A Langley man who said he didn’t realize he hit a 62-year-old pedestrian with his truck has won his case.
The written reasons for the March 12 decision by Justice Robert Jenkins were posted online.
During three days of hearings in January at the New Westminster courthouse, an eyewitness who was driving with his car window open described hearing a “great big thump” and a smash that evening.
That was when a pickup truck and a trailer driven by Davis hit 62-year-old Darrel Campbell, causing multiple injuries that required a hospital stay of several months. Campbell has no memory of the accident, the judgment said.
Following the crash, the eyewitness followed the truck when it left the scene until it was parked and reported the location to a 911 operator.
Davis said he thought he’d hit a pothole.
He said his seven-year-old son was in the passenger seat at the time, and was playing a “distracting” game on his cell phone, which led Davis to turn up the volume of the truck radio.
He said he did not see Campbell crossing the road in front of him.
When he arrived at his Brookswood home, Davis said he was “shocked” to see the the fender was dented and the light had been smashed.
“… something had happened,” Davis testified.
“I (didn’t) know if I hit something. I just knew something had happened.”
Davis testified that he took his son from the truck, went in his house, put his son to bed and went to sit with his wife when there was a knock at his door.
An RCMP officer put Davis under arrest.
The officer testified that Davis said “did I hit someone?” when he saw the officer and made other comments after he was arrested that suggested he knew what had happened, including “I got scared,” “they came out of nowhere,” “I was just about to call the cops,” and “I hit somebody.”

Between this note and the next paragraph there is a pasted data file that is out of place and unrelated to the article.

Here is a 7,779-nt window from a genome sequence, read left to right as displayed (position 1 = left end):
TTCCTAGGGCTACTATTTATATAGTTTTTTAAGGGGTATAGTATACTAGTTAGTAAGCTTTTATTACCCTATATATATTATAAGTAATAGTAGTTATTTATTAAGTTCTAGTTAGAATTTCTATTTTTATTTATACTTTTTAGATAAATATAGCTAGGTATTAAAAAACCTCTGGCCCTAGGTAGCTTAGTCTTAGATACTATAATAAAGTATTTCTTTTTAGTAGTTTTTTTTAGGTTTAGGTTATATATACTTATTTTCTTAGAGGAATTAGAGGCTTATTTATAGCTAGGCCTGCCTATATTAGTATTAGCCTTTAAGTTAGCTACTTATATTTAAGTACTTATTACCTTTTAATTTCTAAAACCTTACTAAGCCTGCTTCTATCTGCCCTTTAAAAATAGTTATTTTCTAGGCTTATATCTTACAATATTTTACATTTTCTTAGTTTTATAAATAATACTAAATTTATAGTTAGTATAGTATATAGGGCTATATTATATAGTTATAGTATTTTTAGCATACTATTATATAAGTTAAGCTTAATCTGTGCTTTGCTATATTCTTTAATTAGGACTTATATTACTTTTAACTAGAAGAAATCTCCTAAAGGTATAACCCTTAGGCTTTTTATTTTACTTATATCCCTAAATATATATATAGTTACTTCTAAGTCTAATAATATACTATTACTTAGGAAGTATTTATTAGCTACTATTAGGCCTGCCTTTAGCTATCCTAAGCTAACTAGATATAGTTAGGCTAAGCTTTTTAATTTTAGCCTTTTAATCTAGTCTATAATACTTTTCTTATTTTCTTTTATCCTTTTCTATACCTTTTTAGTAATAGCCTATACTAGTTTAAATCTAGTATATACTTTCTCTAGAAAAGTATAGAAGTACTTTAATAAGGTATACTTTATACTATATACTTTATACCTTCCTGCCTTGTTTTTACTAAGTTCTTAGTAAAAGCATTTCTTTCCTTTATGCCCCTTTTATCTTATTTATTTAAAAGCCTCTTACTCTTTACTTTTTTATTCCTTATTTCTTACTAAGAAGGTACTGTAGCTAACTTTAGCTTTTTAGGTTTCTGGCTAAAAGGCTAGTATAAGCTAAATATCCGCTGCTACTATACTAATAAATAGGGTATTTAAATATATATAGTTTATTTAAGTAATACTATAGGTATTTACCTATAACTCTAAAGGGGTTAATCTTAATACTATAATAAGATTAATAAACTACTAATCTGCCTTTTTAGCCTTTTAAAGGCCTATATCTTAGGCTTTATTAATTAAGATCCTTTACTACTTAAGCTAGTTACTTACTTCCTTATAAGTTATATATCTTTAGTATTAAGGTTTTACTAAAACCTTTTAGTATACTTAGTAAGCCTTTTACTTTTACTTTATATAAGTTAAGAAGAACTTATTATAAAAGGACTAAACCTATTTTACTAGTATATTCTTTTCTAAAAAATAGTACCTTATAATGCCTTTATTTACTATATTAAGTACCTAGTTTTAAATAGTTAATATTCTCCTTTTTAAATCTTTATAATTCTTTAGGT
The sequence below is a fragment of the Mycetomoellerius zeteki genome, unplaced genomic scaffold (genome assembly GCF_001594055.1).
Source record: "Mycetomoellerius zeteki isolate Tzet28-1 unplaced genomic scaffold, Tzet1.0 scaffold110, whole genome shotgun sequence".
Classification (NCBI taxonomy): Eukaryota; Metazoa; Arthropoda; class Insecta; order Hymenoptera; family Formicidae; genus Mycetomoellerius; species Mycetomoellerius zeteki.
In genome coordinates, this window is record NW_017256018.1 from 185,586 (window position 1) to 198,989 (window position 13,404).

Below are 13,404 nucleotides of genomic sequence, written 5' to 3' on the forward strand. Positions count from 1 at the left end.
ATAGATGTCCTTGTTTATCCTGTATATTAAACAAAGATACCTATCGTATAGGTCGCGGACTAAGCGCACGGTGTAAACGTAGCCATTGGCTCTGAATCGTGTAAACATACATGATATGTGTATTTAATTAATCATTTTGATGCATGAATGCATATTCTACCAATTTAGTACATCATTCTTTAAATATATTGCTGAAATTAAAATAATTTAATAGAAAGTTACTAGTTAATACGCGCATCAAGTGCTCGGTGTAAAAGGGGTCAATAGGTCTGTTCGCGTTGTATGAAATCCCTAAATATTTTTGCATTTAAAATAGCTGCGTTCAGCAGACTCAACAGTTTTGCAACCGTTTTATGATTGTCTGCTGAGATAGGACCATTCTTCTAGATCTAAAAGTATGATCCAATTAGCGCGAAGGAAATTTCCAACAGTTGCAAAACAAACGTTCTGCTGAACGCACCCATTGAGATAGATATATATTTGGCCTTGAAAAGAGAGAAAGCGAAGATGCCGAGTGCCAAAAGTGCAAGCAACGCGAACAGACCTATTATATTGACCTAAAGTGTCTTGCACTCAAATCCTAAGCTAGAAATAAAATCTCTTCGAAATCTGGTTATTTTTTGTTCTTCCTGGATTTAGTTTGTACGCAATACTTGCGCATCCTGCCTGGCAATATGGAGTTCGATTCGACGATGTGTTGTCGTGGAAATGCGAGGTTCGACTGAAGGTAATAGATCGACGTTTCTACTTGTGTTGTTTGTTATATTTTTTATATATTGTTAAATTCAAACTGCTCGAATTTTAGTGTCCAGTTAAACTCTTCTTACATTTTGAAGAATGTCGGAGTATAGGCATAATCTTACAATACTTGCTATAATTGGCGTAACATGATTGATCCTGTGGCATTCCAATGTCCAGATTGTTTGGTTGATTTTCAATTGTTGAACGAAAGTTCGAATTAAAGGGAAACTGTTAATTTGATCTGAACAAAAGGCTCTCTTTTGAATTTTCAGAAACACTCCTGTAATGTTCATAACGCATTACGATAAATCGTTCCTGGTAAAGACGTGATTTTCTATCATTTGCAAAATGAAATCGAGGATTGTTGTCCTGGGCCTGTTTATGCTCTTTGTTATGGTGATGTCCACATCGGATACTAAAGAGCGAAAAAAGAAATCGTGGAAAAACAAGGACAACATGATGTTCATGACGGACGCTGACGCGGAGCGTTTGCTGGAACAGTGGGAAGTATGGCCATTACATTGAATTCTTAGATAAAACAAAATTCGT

The judge said the question “Did I hit someone?” could be asked by someone who knew they were in a collision and chose to drive away without stopping to see what they hit, but it could also be asked by someone who discovered their vehicle damaged on returning home and encountered the police at his door shortly afterward.
Most of the other comments made by Davis could have have been the result of realizing after the fact that a collision with a pedestrian had taken place, the judge said.
The “most troubling” statement, Justice Jenkins said, was “they came out of nowhere.”
“It is difficult to think of a reasonable explanation for this statement that does not lead to an inference of knowledge.”
But it is not clear who the “they” referred to are, the judge said, and while it could be a reference to the person struck, it could also be a reference to the police or his trailer brakes.
“Mr. Davis’ testimony is compelling, his explanations for his actions on the day of the collision are reasonable,” the judge stated.
“While I do not necessarily accept all of Mr. Davis’ evidence, I do find it raises a reasonable doubt as to whether he knew he had been in a collision when he drove away from the scene.”